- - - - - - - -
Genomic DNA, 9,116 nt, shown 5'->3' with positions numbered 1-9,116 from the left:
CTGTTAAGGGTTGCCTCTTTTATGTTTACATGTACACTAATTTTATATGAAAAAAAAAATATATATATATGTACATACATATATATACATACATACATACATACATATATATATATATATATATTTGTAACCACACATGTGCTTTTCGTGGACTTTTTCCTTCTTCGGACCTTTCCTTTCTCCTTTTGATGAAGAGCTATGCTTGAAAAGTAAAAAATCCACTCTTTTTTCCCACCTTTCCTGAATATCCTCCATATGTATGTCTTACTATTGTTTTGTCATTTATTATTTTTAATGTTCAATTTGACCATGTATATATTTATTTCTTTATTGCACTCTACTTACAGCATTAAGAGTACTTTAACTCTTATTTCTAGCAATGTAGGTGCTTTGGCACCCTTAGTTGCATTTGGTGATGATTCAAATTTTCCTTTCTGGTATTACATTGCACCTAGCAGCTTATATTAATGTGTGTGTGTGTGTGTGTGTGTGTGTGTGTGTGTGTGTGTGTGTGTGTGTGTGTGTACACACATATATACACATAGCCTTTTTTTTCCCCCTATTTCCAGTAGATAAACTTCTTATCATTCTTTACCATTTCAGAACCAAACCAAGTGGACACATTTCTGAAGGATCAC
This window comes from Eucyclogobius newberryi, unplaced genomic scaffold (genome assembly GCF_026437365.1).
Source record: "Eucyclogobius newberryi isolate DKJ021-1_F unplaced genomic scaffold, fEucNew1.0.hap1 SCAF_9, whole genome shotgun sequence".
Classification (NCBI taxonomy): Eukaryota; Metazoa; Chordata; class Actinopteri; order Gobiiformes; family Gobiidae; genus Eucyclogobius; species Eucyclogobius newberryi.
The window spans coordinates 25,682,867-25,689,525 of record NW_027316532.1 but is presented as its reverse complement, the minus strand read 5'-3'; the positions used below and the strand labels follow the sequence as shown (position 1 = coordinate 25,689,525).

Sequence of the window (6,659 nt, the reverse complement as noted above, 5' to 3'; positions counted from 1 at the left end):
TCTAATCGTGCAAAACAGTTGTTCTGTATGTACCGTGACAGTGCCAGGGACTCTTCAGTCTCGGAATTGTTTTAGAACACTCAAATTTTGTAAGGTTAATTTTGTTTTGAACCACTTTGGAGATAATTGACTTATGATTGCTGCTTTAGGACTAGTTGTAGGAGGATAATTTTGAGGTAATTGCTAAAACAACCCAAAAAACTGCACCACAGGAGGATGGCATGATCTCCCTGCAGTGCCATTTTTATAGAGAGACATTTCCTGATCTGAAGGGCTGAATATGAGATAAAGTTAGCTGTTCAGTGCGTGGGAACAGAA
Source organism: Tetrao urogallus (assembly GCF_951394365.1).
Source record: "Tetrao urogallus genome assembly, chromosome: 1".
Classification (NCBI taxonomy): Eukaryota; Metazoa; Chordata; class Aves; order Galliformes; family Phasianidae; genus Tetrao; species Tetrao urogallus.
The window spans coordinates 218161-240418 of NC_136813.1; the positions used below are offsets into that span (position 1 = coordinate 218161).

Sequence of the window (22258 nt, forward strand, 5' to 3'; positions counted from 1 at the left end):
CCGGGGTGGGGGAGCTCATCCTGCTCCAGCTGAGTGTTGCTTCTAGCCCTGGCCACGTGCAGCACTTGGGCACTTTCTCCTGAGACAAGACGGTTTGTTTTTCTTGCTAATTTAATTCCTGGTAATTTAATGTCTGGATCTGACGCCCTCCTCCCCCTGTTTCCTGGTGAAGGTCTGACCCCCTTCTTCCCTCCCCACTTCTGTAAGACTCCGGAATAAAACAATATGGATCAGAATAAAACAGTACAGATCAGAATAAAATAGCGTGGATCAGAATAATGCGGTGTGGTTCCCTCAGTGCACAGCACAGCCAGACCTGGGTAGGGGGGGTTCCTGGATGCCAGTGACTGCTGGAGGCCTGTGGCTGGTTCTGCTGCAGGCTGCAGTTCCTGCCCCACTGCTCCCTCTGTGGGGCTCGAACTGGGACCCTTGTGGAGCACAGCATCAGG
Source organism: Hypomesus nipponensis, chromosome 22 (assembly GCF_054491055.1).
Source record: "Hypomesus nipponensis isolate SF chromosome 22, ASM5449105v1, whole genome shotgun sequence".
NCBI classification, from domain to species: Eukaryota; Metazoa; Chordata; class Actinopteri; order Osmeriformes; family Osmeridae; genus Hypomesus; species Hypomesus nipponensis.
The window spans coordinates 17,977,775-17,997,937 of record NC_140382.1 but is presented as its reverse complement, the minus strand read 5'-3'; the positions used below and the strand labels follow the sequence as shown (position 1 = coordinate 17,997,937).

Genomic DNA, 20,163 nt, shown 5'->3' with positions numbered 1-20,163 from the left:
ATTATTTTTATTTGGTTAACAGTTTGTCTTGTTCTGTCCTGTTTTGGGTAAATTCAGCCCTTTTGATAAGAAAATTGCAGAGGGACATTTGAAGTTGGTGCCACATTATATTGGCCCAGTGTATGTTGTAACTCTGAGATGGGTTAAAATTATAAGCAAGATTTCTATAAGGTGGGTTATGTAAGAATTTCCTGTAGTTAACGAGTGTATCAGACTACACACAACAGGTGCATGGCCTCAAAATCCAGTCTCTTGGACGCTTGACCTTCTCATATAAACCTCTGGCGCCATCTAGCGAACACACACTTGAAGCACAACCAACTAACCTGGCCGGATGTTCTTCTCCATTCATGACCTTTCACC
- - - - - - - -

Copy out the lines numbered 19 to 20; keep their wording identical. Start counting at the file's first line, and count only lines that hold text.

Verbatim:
Genomic DNA, 20,163 nt, shown 5'->3' with positions numbered 1-20,163 from the left:
ATTATTTTTATTTGGTTAACAGTTTGTCTTGTTCTGTCCTGTTTTGGGTAAATTCAGCCCTTTTGATAAGAAAATTGCAGAGGGACATTTGAAGTTGGTGCCACATTATATTGGCCCAGTGTATGTTGTAACTCTGAGATGGGTTAAAATTATAAGCAAGATTTCTATAAGGTGGGTTATGTAAGAATTTCCTGTAGTTAACGAGTGTATCAGACTACACACAACAGGTGCATGGCCTCAAAATCCAGTCTCTTGGACGCTTGACCTTCTCATATAAACCTCTGGCGCCATCTAGCGAACACACACTTGAAGCACAACCAACTAACCTGGCCGGATGTTCTTCTCCATTCATGACCTTTCACC